Turning unforgiveness into a priceless pearl

A young girl pleads with her mommy for a $2 string of pearls for her birthday. After earning money through extra chores and adding her own 17 pennies to her grandmother’s $1 birthday gift, she gets her heart’s treasure.

Jenny loves those pearls. She wears them everywhere except in the bath or when she is swimming because her mother warned her it might turn her neck green.

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Jenny had a loving daddy who read stories to her every night before sleep. One night after the story he asks her, "Do you love me?" "Oh yes, Daddy. You know that I love you."

"Then give me your pearls," he said.

It was too hard to consider. Jenny would give her white horse with the pink tail. The second night, when daddy asked for the pearls, she again said no.

“I can give you my baby doll.” As before, daddy said it was okay and kissed her goodnight with an “I love you.”

A few nights later when her daddy came in, Jenny was sitting on her bed with her chin trembling and one silent tear rolling down her cheek. She lifted her little hand and opened it. There was her little pearl necklace.

"Here, Daddy. It's for you," she said.

With tears gathering in his own eyes, Jenny's kind daddy reached out with one hand to take the dime-store necklace, and with the other hand he reached into his pocket and pulled out a blue velvet case with a strand of genuine pearls and gave them to Jenny.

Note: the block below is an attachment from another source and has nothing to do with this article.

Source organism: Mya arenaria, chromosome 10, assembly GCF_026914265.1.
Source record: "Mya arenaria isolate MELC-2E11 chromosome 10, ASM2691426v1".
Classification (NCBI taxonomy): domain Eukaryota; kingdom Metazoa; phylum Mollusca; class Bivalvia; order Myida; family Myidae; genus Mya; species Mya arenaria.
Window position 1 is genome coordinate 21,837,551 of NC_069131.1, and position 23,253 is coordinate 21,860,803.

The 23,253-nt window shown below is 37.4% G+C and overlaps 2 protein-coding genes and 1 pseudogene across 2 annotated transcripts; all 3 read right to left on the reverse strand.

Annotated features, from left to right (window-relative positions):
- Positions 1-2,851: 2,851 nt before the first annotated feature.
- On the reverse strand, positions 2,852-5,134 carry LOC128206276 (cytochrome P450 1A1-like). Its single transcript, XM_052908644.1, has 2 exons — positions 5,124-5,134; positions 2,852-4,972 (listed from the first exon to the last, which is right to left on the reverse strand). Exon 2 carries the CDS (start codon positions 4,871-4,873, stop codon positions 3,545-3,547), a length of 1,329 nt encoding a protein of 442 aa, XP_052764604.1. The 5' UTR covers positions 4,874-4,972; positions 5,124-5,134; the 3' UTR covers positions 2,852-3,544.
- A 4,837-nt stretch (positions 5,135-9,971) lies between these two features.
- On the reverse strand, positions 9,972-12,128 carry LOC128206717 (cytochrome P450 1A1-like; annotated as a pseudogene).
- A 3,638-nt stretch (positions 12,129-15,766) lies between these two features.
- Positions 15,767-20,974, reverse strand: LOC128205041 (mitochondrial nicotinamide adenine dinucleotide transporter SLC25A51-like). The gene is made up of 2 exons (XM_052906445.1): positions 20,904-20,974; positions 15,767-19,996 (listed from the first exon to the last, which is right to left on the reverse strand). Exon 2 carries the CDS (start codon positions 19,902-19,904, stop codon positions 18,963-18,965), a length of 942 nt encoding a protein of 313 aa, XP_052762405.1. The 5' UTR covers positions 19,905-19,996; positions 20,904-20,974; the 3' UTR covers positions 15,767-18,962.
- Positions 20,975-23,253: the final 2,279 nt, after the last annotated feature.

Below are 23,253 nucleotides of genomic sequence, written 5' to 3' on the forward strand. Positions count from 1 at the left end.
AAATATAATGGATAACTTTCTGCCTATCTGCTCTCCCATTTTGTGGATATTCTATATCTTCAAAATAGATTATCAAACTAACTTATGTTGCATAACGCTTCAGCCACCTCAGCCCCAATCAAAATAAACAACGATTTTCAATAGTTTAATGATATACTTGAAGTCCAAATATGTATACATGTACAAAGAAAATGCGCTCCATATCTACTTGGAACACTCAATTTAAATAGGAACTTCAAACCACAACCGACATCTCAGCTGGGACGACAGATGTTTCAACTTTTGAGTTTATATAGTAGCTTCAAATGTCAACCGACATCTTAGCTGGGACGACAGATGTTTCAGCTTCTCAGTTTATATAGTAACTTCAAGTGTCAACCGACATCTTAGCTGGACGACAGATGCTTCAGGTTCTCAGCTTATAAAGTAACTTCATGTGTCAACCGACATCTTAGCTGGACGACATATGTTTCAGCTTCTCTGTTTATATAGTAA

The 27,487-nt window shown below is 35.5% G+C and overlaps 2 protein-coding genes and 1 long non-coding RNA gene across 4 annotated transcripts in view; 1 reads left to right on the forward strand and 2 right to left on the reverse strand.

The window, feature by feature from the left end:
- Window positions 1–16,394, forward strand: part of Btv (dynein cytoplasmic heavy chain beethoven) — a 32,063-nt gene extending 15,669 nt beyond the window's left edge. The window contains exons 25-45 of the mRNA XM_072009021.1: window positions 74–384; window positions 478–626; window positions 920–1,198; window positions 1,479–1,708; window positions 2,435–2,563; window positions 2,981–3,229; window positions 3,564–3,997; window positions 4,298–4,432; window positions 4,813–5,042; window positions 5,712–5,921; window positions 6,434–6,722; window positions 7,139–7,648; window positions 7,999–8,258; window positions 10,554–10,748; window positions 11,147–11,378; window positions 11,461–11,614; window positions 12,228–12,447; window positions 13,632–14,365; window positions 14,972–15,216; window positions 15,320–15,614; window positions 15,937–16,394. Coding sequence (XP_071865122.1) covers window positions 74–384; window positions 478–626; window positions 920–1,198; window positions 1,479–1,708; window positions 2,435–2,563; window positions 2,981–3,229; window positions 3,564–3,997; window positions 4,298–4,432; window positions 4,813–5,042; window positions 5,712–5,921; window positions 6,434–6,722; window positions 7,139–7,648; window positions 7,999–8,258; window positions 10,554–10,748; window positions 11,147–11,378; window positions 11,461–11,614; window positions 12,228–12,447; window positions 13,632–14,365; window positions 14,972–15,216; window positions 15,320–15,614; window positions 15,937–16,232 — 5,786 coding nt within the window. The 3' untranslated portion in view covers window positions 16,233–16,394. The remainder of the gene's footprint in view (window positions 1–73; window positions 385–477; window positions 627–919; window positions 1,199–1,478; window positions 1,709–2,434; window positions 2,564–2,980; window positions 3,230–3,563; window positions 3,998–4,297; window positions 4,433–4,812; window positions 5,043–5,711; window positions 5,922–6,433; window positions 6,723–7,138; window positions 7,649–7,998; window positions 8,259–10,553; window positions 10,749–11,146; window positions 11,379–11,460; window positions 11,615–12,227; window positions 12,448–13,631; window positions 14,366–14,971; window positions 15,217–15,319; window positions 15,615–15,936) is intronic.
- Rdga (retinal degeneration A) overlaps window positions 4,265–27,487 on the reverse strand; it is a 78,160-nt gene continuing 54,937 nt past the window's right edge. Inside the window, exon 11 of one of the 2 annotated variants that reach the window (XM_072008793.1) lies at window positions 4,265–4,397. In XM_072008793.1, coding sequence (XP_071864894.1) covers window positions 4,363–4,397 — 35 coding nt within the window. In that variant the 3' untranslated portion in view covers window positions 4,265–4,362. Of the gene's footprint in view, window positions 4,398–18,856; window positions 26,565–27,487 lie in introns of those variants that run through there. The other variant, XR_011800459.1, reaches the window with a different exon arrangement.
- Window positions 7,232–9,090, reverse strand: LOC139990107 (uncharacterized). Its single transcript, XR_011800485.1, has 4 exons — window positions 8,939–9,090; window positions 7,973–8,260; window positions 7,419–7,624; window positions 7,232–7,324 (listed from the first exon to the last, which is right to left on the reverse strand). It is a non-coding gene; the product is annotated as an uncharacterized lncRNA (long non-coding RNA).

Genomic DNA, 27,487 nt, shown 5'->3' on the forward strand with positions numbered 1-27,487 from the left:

He had them all the time. He was just waiting for her to give up the dime-store stuff so he could give her the genuine treasure.

What are we hanging on to?

(Author of the above story is unknown).

It is not hard for us to imagine sin in our lives or a wrong that someone else has done to us. Many of us would readily opt for the second. We can imagine a wrong so great that we struggle with forgiveness. “I can’t forgive that,” we say. That is too much. We ask God for help.

The love of Jesus comes along, literally, and takes our wrongs and surrounds them with his love, absorbing our hatred, our sins, or our unforgiveness, and turns it into love and something pure.

We all know the story about how the oyster takes a grain of sand, actually a parasite, and rather than fighting it, surrounds it with something called nacre. Over and over again the oyster surrounds the parasite with nacre. This may go one for years. The result? A beautiful pearl. 

In his Good Friday homily for 2020, Father Brendan McGuire uses this pearl analogy. “Jesus does that in a most profound way with our sins. He takes in all the anger and the hurt of the world,the poison that has been thrown at him;the hatred and jealousy…and he covers it with the nacre of love.”

He covers it with love until it is a pearl.Then he gives this pearl back to us, the mother pearl of great price.It is that love that conquers all things.

Instead of letting the wrongs we experience in our lives “suck the life force out of us,” McGuire challenges, “we can do what Jesus did, which is to take it in and to isolate it and to cover it with love.”

Instead of these wrongs destroying us, we can actually produce something beautiful, a pearl of forgiveness, of love or of life.

© Copyright Carlyle Observer


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